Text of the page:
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What is wrong with this graph?

Discussion in 'Action Alerts and Advocacy' started by Snow Leopard, Jul 10, 2012.

  1. Snow Leopard

    Snow Leopard Hibernating

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    cfs spending USA.jpg

    What is wrong with this graph? (Hint, the NIH has a mandate to consider disease burden when allocating funding)

    No prizes for guessing which point corresponds with CFS. Keep in mind this is a logarithmic graph, so dots that are some distance away from the mean are a magnitude of order (over 10x) away from what would be expected.
     
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  2. biophile

    biophile Places I'd rather be.

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    Outliers should be ignored because they are inconvenient.</sarcasm>
     
  3. SOC

    SOC

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    I wanna know what those outliers with a high spending to burden ratio are, especially the one on the far left that has the lowest burden but more funding than a half-dozen higher burden illnesses. Just what makes those illnesses important enough to the NIH that they spend a disproportionate amount of money on them?
     
  4. user9876

    user9876 Senior Member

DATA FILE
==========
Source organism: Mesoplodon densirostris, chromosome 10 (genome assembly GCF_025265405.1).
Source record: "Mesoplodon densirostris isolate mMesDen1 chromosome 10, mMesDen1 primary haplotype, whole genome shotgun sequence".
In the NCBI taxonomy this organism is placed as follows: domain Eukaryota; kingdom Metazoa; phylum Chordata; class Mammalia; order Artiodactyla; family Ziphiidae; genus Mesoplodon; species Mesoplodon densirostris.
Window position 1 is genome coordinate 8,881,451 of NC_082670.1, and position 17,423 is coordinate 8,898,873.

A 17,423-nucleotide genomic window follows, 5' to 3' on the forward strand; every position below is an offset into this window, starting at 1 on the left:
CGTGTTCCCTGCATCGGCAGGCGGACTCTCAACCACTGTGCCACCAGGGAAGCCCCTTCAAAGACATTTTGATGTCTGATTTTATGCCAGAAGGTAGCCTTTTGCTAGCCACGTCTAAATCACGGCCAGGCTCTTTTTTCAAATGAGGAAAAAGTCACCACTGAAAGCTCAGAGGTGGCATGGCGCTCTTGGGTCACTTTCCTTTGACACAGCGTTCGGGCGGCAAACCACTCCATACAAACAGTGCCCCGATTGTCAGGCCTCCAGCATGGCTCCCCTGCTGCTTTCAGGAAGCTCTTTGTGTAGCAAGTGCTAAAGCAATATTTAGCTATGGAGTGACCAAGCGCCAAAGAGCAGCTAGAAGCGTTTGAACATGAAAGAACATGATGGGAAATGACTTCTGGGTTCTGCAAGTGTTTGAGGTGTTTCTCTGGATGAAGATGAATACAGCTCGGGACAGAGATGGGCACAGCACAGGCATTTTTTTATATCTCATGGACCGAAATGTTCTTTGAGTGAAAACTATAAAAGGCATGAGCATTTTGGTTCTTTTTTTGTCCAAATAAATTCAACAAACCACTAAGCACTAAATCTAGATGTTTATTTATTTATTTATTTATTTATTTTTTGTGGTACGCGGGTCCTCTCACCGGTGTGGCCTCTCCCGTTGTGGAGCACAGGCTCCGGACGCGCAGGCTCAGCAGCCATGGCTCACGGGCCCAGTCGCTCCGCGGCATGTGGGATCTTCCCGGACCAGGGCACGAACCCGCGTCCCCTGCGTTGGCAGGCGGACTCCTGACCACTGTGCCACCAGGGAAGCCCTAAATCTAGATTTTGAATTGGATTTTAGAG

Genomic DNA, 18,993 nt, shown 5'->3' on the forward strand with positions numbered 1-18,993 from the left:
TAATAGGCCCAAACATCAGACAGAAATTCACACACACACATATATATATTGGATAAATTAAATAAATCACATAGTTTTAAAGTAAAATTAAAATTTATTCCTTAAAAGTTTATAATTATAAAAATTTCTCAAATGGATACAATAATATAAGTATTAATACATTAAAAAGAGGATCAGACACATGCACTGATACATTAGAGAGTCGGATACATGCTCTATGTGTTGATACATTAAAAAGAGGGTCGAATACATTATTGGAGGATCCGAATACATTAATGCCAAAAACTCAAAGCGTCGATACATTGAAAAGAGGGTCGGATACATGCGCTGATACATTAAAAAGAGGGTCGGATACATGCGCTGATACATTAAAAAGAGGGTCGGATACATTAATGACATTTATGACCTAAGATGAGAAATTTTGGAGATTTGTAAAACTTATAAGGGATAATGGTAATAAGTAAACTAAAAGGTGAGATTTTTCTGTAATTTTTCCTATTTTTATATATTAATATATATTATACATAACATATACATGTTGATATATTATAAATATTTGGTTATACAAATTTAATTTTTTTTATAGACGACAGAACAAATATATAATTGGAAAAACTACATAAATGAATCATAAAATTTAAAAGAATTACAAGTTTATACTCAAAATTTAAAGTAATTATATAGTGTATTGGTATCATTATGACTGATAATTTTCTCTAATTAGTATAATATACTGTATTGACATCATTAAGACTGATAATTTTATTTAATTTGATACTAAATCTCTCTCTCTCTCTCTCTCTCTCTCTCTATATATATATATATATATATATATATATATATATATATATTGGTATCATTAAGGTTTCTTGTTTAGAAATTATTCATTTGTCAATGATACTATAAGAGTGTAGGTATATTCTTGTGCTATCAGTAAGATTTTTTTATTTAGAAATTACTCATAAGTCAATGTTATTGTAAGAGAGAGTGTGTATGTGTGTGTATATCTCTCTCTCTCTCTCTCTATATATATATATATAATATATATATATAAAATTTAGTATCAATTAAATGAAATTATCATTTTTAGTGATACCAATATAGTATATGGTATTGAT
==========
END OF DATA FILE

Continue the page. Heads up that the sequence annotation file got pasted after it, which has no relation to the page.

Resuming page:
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    In the UK cancer gets a disproptionate amount of the treatment budget. Not sure about research,
     
  5. L'engle

    L'engle moogle

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    OK, obviously the spending and burden are way out of proportion (especially given the magnitude of the scales), but is there something else I'm missing? I feel kinda stupid right now. :D
     
  6. I can be worse. In the Netherlands, a similar graph would put ME infinitely far below the horizontal axis.
     
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  7. biophile

    biophile Places I'd rather be.

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    Would be interesting to see how much money is being spent on psychobabble.
     
  8. *GG*

    *GG* Senior Member

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    Which one is CFS? Do you have a link to the source, so I can try to understand this graph? What is DALYs?

    GG
     
  9. Snow Leopard

    Snow Leopard Hibernating

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    Hepatitis-B

    The point in the top-centre is HIV-AIDS and the point to the right of that is infectious diseases (which is skewed due to the high HIV-AIDS funding).

    Keep in mind there are a whole bunch of diseases that were not included in the 2004 WHO burden of disease study. CFS was not included either, but I calculated the DALY data from the 2003 Australian study, accounting for the USA prevalence (I used 0.42% from the Chicago study).

    The biggest ratio between US burden and funding is not shown on the graph - Malaria, since the US disease burden was less than 1 DALY per 100,000. But this disease has global impact. Still, some diseases like HIV/AIDS are still overfunded when considering disease burden on a global level. (see: http://www.plosone.org/article/info:doi/10.1371/journal.pone.0016837)

    The other 'low' outlier is Migrane...